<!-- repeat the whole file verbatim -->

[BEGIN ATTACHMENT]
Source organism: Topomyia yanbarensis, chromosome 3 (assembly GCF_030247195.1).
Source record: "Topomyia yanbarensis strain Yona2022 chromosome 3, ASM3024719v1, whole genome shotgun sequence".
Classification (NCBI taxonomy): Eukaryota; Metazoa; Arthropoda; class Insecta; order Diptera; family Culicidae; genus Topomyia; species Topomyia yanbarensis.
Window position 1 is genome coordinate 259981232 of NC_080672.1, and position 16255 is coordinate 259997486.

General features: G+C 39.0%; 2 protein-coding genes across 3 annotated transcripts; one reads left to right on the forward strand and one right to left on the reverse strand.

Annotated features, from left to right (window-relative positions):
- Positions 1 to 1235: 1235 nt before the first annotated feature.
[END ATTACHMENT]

Source organism: Topomyia yanbarensis, chromosome 3 (assembly GCF_030247195.1).
Source record: "Topomyia yanbarensis strain Yona2022 chromosome 3, ASM3024719v1, whole genome shotgun sequence".
Classification (NCBI taxonomy): Eukaryota; Metazoa; Arthropoda; class Insecta; order Diptera; family Culicidae; genus Topomyia; species Topomyia yanbarensis.
Window position 1 is genome coordinate 259981232 of NC_080672.1, and position 16255 is coordinate 259997486.

General features: G+C 39.0%; 2 protein-coding genes across 3 annotated transcripts; one reads left to right on the forward strand and one right to left on the reverse strand.

Annotated features, from left to right (window-relative positions):
- Positions 1 to 1235: 1235 nt before the first annotated feature.